At the centre of the action was Gascoyne, the design genius who had begun in F1 at McLaren, helped Jordan win races, aided Renault on its way to championships before moving over to Toyota’s ultimately unsuccessful gargantuan grand prix effort. He was now running the show at Team Lotus, trying to push it up F1’s slippery slope.
“Mike Gascoyne had his sort of favourite people around him,” Chandhok says. “He’s a very powerful character and was quite a force of nature in that team. It was very much the ‘Mike Show’ – when he said something, everyone just bowed their heads. I almost got the impression Tony was kind of afraid of him almost – he would just sort of defer to anything Mike said really, which was a little bit odd.
“I got on with him personally but not professionally. I don’t think he really respected me.”
If things got off on the wrong foot between Chandhok and Gascoyne, any chance of improving relations through on-track progress was stymied by the elements and then some.
“First of all I was supposed to test the car in Jerez, then Mike called me the night before and said, ‘Sorry, I need to put the Angolan guy – Ricardo Teixeira – in the car.
“Mike was trying to do some deal of Angola with [sponsor] Sonongal, but the money never arrived, the whole thing was just a mess.”
Still, Chandhok had his FP1 sessions to look forward to – first up was the season opener in Australia. He was raring to go, but his debut Lotus outing didn’t last very long.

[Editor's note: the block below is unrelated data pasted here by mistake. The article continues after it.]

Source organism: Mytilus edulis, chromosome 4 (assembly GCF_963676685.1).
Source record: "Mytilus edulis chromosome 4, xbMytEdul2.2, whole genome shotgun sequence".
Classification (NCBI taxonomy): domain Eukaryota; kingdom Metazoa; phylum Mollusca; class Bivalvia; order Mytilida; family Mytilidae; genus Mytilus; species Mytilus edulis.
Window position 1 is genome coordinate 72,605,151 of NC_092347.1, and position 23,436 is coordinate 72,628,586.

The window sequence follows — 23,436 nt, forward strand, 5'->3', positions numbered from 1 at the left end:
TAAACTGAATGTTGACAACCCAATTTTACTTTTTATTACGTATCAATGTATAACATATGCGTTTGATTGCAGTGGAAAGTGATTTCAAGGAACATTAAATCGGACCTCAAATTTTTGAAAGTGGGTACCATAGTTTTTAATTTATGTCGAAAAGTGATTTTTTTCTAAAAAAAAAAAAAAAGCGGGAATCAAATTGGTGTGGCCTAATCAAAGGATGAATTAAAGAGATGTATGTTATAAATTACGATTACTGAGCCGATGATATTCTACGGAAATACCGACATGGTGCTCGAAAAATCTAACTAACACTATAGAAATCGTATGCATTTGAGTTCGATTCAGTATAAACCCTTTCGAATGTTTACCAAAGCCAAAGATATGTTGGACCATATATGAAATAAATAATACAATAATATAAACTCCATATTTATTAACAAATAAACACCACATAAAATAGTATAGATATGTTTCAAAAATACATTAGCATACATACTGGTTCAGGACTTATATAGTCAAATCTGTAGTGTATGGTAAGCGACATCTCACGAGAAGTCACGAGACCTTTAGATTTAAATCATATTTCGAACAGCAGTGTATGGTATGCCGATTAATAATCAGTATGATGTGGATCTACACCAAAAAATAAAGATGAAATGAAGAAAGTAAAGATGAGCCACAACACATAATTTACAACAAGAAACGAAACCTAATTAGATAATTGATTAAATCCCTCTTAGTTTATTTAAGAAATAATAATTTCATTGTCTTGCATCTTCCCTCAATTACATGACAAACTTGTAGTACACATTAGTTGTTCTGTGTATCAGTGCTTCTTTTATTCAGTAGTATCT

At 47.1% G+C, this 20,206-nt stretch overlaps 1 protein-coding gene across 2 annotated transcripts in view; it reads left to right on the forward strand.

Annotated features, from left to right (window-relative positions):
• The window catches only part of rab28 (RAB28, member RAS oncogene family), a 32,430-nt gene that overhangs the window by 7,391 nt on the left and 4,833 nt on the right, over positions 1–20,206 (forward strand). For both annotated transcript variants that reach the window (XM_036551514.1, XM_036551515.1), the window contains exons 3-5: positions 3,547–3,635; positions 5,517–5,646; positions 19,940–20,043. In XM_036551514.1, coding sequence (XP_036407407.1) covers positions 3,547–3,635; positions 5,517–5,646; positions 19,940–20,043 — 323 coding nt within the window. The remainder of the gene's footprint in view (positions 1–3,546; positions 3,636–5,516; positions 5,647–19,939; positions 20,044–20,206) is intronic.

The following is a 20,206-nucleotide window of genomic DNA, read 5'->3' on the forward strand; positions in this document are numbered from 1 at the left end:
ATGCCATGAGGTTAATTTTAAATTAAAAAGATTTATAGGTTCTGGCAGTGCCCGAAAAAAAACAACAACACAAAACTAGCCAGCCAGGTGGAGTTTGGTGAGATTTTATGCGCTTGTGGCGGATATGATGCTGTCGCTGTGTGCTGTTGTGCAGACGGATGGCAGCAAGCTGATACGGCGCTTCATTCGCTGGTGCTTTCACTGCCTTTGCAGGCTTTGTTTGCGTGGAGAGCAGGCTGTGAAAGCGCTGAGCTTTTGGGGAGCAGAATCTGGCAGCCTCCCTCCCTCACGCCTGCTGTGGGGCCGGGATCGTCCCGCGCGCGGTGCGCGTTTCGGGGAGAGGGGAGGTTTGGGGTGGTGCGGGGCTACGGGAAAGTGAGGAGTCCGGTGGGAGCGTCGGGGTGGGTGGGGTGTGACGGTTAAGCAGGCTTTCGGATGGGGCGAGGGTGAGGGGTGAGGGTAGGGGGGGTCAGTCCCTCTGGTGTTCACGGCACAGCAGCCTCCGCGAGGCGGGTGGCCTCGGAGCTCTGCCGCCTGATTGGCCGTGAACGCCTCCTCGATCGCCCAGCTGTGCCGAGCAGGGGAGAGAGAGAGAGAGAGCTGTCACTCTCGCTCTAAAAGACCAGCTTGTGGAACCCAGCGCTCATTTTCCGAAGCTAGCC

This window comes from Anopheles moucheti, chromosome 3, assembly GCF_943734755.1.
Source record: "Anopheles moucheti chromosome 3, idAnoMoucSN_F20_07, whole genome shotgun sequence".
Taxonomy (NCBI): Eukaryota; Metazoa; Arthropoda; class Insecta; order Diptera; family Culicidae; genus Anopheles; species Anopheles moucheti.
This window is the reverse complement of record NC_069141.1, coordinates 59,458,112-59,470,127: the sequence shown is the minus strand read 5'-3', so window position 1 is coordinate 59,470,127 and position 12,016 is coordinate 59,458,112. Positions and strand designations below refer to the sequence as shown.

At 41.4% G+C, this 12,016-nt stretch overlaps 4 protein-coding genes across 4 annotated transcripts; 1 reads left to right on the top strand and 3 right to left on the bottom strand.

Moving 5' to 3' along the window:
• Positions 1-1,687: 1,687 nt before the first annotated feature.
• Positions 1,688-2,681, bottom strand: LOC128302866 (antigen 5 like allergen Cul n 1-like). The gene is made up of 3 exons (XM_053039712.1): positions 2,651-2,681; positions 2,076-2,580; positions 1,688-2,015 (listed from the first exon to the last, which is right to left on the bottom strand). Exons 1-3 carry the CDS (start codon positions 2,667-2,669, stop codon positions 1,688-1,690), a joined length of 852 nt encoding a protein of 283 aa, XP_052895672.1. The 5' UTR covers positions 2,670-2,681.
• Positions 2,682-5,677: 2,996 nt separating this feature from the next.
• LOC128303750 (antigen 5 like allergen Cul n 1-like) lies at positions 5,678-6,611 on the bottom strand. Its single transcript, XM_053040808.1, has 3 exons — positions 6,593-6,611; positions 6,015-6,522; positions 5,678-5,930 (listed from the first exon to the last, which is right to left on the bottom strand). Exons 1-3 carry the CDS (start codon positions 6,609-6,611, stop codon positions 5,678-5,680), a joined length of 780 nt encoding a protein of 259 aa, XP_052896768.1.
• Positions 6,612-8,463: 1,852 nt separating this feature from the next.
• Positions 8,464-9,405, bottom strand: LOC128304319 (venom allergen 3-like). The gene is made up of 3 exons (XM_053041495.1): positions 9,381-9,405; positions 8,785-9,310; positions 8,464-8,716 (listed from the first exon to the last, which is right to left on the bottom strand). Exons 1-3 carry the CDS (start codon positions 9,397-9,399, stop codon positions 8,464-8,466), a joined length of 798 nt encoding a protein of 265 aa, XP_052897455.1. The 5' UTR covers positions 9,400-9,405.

“I hadn’t driven the car by the time we got to Melbourne, I’d never tried the Pirelli tires,” he says. “And then I shunted it, which was my own mistake.”
Coming out of Turn 3 on a cold Albert Park track well outside the Pirelli operating window, a slight application of the throttle sent Chandhok straight in the barriers. His debut with Lotus had lasted barely three corners.
“From that point onwards, I always felt like I was being treated as a bit of a spare part by the management,” he says in resignation.
Trying to make up off-track for his on-track transgression, Chandhok headed into the Hingham base, but felt he might as well have been part of a rival team.
“I made an effort to go to the factory and speak to the engineers, but nobody really wanted to talk me,” says Chandhok. “Mike put this sort of barrier up, he didn’t really want to engage with me.”
Matters weren’t helped by further difficulties in the precious little track the Chennai native was afforded.